Kiambu Governor William Kabogo says leaving the International Criminal Court (ICC) is a bad idea for Kenya.
"Plans to withdraw from the ICC are uncalled for and inappropriate because the court plays a crucial role in ensuring peace in the world by putting dictators in check," said Kabogo.
He, however, said there is need to restructure The Hague-based court to ensure it does not only target African leaders.
"It is my opinion, even though I may be wrong, that Kenya should not withdraw from ICC. Were it not for the court, maybe we would not have had peace in the 2013 elections in Kenya. The court has ensured peace in Africa and the world," said Mr Kabogo.
The governor spoke in Limuru Sunday during the launch of an initiative to enhance peace ahead of the August elections.
The initiative dubbed Daima Mkenya and spearheaded by Kenya Private Sector Alliance (Kepsa) seeks to have leaders and all Kenyans commit to peace before and after elections.
"I am committed to peace ahead of party primaries and the General Election. I shall maintain peace here in Kiambu and everywhere else I go. We want an election that is free from violence.
"I am appealing to our competitors at the national and county level to commit to this peace initiative as well. Everyone should know that Kenya is bigger than all of us," Kabogo said.
There have been calls, especially from Jubilee supporters, to have Kenya withdraw from the ICC. Those against the court claim it has only been targeting African leaders.
This followed cases against President Uhuru Kenyatta, his deputy William Ruto and four other Kenyans over the 2007 post-election violence where over 1,000 people were slaughtered and 650,000 uprooted from their homes.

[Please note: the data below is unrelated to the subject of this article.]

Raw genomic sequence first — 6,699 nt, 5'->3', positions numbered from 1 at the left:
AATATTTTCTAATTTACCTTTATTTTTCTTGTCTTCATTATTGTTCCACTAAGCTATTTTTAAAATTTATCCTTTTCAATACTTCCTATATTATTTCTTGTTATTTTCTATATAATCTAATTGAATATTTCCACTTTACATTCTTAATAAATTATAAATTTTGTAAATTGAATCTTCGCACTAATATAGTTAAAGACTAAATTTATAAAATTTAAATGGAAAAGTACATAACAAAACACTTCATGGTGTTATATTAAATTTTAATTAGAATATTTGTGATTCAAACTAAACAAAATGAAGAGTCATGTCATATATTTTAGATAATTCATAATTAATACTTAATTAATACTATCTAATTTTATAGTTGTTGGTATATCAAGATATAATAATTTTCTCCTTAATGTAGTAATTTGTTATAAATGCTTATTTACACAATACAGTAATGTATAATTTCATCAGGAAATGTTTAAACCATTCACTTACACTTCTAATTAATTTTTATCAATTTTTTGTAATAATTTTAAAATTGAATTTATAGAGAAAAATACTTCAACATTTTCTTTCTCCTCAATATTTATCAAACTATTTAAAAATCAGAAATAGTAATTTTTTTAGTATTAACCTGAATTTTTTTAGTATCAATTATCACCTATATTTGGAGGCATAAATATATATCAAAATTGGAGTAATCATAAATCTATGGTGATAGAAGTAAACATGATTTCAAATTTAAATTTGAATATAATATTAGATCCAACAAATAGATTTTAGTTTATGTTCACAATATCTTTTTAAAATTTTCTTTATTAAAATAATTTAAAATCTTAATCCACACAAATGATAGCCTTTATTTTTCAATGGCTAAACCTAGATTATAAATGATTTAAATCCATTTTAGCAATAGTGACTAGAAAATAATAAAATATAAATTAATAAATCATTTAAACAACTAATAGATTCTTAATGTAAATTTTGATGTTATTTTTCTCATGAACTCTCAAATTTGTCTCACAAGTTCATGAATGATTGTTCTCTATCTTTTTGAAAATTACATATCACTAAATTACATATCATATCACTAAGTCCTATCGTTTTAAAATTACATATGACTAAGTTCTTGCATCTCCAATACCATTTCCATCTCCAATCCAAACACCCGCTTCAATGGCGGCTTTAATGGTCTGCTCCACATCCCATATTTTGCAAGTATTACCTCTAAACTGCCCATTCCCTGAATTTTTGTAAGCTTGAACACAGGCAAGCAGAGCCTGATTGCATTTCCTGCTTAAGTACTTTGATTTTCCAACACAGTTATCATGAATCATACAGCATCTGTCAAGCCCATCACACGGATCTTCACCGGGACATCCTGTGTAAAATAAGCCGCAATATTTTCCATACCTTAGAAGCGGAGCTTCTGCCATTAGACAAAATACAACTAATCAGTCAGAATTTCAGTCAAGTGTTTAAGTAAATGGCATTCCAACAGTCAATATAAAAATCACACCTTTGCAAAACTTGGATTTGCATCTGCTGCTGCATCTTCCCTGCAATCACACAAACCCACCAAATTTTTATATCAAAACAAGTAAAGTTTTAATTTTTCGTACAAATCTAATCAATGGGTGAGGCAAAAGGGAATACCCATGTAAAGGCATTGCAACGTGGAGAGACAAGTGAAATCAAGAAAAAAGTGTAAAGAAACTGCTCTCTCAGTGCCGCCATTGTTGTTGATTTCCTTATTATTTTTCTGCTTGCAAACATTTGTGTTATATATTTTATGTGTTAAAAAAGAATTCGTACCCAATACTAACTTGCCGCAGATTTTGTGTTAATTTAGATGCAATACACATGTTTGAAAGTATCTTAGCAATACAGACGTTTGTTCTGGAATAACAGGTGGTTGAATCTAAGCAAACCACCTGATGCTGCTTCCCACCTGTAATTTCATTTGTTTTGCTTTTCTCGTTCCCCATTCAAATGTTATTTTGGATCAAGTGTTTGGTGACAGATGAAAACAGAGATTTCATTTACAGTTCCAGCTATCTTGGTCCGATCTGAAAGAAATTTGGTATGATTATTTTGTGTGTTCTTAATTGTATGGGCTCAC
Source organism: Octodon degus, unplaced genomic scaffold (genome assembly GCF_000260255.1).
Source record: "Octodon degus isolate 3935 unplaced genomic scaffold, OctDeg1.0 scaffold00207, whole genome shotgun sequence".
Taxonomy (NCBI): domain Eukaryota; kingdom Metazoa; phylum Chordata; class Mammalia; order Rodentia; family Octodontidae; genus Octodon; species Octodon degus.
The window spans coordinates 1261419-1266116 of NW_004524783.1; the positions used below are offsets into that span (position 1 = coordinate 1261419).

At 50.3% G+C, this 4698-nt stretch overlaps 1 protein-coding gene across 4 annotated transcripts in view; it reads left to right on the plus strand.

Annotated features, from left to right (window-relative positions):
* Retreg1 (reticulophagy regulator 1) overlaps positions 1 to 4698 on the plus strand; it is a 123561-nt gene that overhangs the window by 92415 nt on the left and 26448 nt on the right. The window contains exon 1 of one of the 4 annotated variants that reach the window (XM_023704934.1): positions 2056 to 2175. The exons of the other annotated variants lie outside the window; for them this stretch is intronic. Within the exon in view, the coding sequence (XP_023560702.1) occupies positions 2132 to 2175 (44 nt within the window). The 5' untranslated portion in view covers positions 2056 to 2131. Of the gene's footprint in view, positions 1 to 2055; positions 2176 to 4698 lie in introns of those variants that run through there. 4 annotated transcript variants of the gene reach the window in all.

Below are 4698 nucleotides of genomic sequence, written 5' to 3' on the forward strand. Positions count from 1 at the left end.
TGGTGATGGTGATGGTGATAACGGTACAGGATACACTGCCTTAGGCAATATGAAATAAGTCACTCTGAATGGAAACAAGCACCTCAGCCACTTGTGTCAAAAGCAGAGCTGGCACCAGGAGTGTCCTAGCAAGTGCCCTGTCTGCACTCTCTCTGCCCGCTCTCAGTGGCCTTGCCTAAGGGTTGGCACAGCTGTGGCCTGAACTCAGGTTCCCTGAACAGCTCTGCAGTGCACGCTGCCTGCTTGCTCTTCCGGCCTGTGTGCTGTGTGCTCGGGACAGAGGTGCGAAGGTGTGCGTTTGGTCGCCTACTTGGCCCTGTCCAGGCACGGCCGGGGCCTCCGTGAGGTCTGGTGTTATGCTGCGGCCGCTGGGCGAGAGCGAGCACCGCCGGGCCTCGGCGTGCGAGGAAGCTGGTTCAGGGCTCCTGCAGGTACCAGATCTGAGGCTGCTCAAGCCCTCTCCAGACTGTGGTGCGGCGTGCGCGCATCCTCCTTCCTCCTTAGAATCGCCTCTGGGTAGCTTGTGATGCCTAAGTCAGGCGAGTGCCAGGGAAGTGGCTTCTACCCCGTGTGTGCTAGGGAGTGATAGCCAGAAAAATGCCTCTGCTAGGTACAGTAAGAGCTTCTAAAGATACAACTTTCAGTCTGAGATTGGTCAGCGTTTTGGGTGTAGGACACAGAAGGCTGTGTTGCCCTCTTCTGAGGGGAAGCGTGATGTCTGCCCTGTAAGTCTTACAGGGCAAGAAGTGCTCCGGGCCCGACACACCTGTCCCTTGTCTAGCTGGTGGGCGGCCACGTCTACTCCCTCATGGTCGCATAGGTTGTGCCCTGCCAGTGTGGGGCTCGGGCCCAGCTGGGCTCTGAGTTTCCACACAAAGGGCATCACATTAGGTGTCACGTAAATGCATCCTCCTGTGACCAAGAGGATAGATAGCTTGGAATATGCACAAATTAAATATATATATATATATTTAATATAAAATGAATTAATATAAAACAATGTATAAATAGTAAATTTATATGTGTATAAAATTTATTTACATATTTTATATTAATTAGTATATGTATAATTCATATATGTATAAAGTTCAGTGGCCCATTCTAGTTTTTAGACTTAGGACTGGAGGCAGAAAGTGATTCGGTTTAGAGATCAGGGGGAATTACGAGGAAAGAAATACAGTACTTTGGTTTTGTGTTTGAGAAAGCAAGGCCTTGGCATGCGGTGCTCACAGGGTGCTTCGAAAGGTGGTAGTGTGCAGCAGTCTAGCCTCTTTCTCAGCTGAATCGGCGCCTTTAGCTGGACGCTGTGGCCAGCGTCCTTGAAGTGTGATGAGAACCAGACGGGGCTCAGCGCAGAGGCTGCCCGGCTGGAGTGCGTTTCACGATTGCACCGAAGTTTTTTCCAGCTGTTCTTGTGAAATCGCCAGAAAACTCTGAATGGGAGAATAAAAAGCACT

This was after then President Mwai Kibaki was declared winner, victory his main rival Raila Odinga of ODM disputed.
Supporters of President Kenyatta and Mr Ruto have questioned the relevance of the court. However, this was before the criminal charges against the two were dropped with ICC Prosecutor Fatou Bensouda accusing the Kenyan government of failing to cooperate with it in providing crucial documents that would have helped strengthen her evidence.
In October last year, the Government said the country is yet to decide whether to pull out of ICC or not.
In a statement, State House spokesman Manoah Esipisu said a decision on the matter was still 'pending' and that the issue was yet to be deliberated upon by Cabinet.
And Sunday, Kepsa vice-chairman Polycarp Igathe urged politicians and Kenyans at large to ensure peace.
The official said peace is key to doing business.
"If there is no peace, many people will be rendered jobless. It is therefore important to ensure there is peace during this electioneering period," Igathe said.
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